It shows how valuable flagships are to a brand,selling plenty of the rest of the range on image, ifnot heaps in their own right.


IF a hot hatch is all about big grunt in a small package, then look no further than the Astra Turbo SRi. In this case the engine really is the heart of the matter.

While the 147kW are impressive, it is the broad spread of pulling power that is the match that ignites the SRi's flame.

Tackle your favourite set of twisties and you'll find yourself quickly realising that heaps of gearshift twirling is unnecessary. In almost any case third gear will suffice - maybe second for the really, really tight stuff.

Out on the open road all that torque translates into tremendous overtaking and hill conquering urge, even two up with luggage. Perhaps the engine's only downer is it does not sound that sexy, with little evidence of that turbo whistle - but there's no sign of lag either.

The rest of the car does not exactly pale into insignificance, but it does play a supporting role to that engine.

The gearbox, for instance, is simply a beefed-up version of the standard five-speed mated to a taller final drive. So no close ratio shifting here, in fact it is probably a little sloppy in the gate if anything.

The MacPherson strut front/torsion beam rear suspension has only had damper rates firmed up (by Lotus no less) compared to the standard car, so it still felt pretty comfortable on the bouncy, rough Tasmanian roads used for the media launch.

There was jitteriness and some crashing over big holes but it is a fair bet the 215/40 ZR17 Dunlop tyres contributed to that, along with an increased amount of road noise compared to the standard car. They also gripped very well, even in some streaming wet conditions.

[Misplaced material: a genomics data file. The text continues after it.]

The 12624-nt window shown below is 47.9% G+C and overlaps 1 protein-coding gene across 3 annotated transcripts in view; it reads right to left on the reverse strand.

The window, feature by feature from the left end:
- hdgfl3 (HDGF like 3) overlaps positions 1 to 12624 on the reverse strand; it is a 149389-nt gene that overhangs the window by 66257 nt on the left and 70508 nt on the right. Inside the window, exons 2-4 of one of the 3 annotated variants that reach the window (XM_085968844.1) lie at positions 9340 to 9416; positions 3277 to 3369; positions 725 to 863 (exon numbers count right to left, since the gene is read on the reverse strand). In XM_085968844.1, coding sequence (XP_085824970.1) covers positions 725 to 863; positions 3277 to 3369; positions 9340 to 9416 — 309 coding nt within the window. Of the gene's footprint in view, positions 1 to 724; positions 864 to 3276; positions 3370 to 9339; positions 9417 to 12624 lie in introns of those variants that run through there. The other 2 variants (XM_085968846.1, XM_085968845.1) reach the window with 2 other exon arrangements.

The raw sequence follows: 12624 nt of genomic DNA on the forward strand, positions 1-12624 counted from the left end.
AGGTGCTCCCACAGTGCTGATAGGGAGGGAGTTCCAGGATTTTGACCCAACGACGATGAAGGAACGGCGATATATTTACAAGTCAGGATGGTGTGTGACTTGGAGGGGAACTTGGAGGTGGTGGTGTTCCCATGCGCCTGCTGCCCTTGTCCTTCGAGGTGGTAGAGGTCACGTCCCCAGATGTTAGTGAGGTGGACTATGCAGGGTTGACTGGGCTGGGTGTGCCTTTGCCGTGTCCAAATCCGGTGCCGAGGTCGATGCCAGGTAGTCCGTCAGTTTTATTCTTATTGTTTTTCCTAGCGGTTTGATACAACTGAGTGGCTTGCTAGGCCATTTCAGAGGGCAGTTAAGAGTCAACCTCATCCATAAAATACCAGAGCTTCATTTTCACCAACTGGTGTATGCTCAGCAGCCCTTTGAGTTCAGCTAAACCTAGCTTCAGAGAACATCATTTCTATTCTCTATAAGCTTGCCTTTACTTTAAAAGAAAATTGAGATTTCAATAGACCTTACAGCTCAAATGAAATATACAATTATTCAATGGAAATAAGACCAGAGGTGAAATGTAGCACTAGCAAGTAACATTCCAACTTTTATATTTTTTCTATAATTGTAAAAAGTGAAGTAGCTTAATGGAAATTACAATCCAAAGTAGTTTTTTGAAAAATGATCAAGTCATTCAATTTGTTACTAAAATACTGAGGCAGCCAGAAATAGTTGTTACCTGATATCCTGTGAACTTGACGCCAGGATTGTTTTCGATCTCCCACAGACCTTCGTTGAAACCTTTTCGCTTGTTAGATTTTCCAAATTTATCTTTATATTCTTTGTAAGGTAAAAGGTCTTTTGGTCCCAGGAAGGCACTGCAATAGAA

But when slip did overcame grip the ESP, traction control and four-channel ABS all came to the aid of the chassis and rubber to keep the show moving in the right direction. On the SRi the ESP and traction control can be switched off - which is how it should be.

The electro-hydraulic power steering is no more direct than the rest of the Astra, although travel is reduced slightly because of the bigger tyres. Nevertheless, the car turned in with enthusiasm. There was some torque and bump steer but nothing too alarming considering the amount of force pouring through the front wheels.

In fact, the quality of the hatch package is emphasised when you drive the convertible. The drop-top feels slower because it is 147kg heavier and it is not as torsionally stiff thanks to that missing roof, consequently it leans and rolls more and is prone to push the front end more easily, activating the electronic bells and whistles.

It's also noisier in the cabin because of that soft top. Not that it is an unpleasant car to drive, just not as focussed as the hatch and not as quick. An MG TF would be quicker along a mountain road, but the Astra can seat four rather than two and would be more comfortable.

Both Astras share an interior that has been suitably sportified with contrasting colours, grippy steering wheel and heavily bolstered seats, Look out the SRi's rear view mirror and you are left in no doubt about the car's intent, with a Subaru Impreza WRX-style rear wing dominating the scene.

And Holden encourages that comparison, nominating the iconic all-wheel drive as a primary competitor for the SRi Turbo (once you look past the Focus ST170 and Corolla Sportivo).

Be clear, it is not that good. The Subaru will cover ground faster thanks to its extra power and tremendous grip.

Where the SRi gets into the game is on grin factor. On the right road on the right day this is a car that reminds you of the sheer fun a car can deliver. And that's hard to argue with.